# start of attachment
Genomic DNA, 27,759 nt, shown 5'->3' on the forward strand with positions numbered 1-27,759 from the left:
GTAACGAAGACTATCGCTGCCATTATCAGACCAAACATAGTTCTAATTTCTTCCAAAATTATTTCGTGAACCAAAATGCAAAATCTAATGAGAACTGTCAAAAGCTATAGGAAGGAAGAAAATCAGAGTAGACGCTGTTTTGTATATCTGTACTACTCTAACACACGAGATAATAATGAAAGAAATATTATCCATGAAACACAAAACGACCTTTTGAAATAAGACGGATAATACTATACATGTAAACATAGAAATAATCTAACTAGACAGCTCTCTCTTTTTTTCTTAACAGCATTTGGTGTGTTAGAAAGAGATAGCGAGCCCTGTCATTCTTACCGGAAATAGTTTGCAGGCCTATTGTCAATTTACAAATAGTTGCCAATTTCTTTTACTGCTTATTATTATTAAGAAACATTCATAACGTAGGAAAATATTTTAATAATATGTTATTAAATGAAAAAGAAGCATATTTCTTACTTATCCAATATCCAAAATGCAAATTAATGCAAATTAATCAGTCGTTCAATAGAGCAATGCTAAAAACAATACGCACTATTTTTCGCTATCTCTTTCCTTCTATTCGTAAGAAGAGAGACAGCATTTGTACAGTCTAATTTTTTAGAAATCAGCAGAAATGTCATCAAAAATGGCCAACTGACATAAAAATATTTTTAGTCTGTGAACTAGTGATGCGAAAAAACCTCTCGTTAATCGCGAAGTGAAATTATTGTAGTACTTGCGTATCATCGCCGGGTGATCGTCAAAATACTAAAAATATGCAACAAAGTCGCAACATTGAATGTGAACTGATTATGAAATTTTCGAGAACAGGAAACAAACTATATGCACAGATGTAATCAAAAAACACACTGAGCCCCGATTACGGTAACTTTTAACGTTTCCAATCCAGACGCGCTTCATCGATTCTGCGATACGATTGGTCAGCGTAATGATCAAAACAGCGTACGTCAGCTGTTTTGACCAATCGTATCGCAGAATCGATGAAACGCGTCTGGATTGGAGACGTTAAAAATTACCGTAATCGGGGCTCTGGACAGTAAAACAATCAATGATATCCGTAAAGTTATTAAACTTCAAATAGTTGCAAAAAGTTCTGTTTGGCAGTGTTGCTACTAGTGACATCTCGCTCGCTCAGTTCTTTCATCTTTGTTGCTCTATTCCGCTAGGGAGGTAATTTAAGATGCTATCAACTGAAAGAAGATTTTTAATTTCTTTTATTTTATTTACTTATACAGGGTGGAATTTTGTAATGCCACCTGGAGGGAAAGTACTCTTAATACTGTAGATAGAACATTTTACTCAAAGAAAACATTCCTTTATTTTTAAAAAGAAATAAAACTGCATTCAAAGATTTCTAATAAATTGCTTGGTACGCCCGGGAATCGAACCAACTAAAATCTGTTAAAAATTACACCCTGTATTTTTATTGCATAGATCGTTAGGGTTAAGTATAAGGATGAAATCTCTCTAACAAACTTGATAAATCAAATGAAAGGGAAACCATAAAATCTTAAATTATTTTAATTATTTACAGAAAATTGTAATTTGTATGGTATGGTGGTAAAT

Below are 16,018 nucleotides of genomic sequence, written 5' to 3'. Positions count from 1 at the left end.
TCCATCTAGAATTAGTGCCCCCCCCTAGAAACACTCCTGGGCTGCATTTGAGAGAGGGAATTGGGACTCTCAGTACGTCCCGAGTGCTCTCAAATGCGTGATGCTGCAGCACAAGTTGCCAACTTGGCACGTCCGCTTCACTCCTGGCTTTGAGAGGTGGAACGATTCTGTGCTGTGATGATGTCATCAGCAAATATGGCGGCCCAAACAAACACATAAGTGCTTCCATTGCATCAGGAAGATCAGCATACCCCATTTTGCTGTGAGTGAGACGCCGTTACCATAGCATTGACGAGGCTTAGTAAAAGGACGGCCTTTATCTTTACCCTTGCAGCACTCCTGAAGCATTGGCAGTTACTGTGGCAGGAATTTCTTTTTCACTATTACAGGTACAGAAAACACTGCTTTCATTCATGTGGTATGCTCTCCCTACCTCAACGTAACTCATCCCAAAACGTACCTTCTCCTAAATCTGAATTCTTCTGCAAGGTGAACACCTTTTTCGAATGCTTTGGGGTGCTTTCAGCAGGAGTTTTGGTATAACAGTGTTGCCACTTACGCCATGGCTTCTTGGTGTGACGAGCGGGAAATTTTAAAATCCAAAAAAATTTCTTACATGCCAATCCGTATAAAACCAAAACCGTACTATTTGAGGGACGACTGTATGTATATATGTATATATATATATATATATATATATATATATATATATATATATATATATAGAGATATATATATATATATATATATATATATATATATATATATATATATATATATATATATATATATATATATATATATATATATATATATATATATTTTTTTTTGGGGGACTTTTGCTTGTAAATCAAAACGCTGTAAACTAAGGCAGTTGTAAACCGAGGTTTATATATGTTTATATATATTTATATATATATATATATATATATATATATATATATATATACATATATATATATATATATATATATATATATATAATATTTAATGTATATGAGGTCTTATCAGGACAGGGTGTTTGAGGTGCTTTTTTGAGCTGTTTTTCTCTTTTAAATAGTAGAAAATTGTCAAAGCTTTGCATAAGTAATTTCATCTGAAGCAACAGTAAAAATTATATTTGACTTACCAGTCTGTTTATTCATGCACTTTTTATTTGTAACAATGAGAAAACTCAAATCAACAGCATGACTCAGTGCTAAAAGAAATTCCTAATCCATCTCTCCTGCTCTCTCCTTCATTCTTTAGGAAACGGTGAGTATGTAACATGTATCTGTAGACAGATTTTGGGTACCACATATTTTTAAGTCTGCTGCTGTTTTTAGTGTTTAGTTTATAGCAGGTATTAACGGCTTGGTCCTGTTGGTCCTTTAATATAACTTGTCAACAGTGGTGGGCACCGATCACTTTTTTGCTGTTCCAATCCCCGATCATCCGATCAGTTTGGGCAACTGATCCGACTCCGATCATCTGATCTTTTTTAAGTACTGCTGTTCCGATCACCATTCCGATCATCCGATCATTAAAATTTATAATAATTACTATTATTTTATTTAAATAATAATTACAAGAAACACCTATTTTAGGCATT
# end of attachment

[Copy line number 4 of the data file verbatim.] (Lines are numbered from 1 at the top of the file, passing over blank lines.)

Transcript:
TCCATCTAGAATTAGTGCCCCCCCCTAGAAACACTCCTGGGCTGCATTTGAGAGAGGGAATTGGGACTCTCAGTACGTCCCGAGTGCTCTCAAATGCGTGATGCTGCAGCACAAGTTGCCAACTTGGCACGTCCGCTTCACTCCTGGCTTTGAGAGGTGGAACGATTCTGTGCTGTGATGATGTCATCAGCAAATATGGCGGCCCAAACAAACACATAAGTGCTTCCATTGCATCAGGAAGATCAGCATACCCCATTTTGCTGTGAGTGAGACGCCGTTACCATAGCATTGACGAGGCTTAGTAAAAGGACGGCCTTTATCTTTACCCTTGCAGCACTCCTGAAGCATTGGCAGTTACTGTGGCAGGAATTTCTTTTTCACTATTACAGGTACAGAAAACACTGCTTTCATTCATGTGGTATGCTCTCCCTACCTCAACGTAACTCATCCCAAAACGTACCTTCTCCTAAATCTGAATTCTTCTGCAAGGTGAACACCTTTTTCGAATGCTTTGGGGTGCTTTCAGCAGGAGTTTTGGTATAACAGTGTTGCCACTTACGCCATGGCTTCTTGGTGTGACGAGCGGGAAATTTTAAAATCCAAAAAAATTTCTTACATGCCAATCCGTATAAAACCAAAACCGTACTATTTGAGGGACGACTGTATGTATATATGTATATATATATATATATATATATATATATATATATATATATATATATATAGAGATATATATATATATATATATATATATATATATATATATATATATATATATATATATATATATATATATATATATATATATATATATATATATATTTTTTTTTGGGGGACTTTTGCTTGTAAATCAAAACGCTGTAAACTAAGGCAGTTGTAAACCGAGGTTTATATATGTTTATATATATTTATATATATATATATATATATATATATATATATATATATACATATATATATATATATATATATATATATATATAATATTTAATGTATATGAGGTCTTATCAGGACAGGGTGTTTGAGGTGCTTTTTTGAGCTGTTTTTCTCTTTTAAATAGTAGAAAATTGTCAAAGCTTTGCATAAGTAATTTCATCTGAAGCAACAGTAAAAATTATATTTGACTTACCAGTCTGTTTATTCATGCACTTTTTATTTGTAACAATGAGAAAACTCAAATCAACAGCATGACTCAGTGCTAAAAGAAATTCCTAATCCATCTCTCCTGCTCTCTCCTTCATTCTTTAGGAAACGGTGAGTATGTAACATGTATCTGTAGACAGATTTTGGGTACCACATATTTTTAAGTCTGCTGCTGTTTTTAGTGTTTAGTTTATAGCAGGTATTAACGGCTTGGTCCTGTTGGTCCTTTAATATAACTTGTCAACAGTGGTGGGCACCGATCACTTTTTTGCTGTTCCAATCCCCGATCATCCGATCAGTTTGGGCAACTGATCCGACTCCGATCATCTGATCTTTTTTAAGTACTGCTGTTCCGATCACCATTCCGATCATCCGATCATTAAAATTTATAATAATTACTATTATTTTATTTAAATAATAATTACAAGAAACACCTATTTTAGGCATT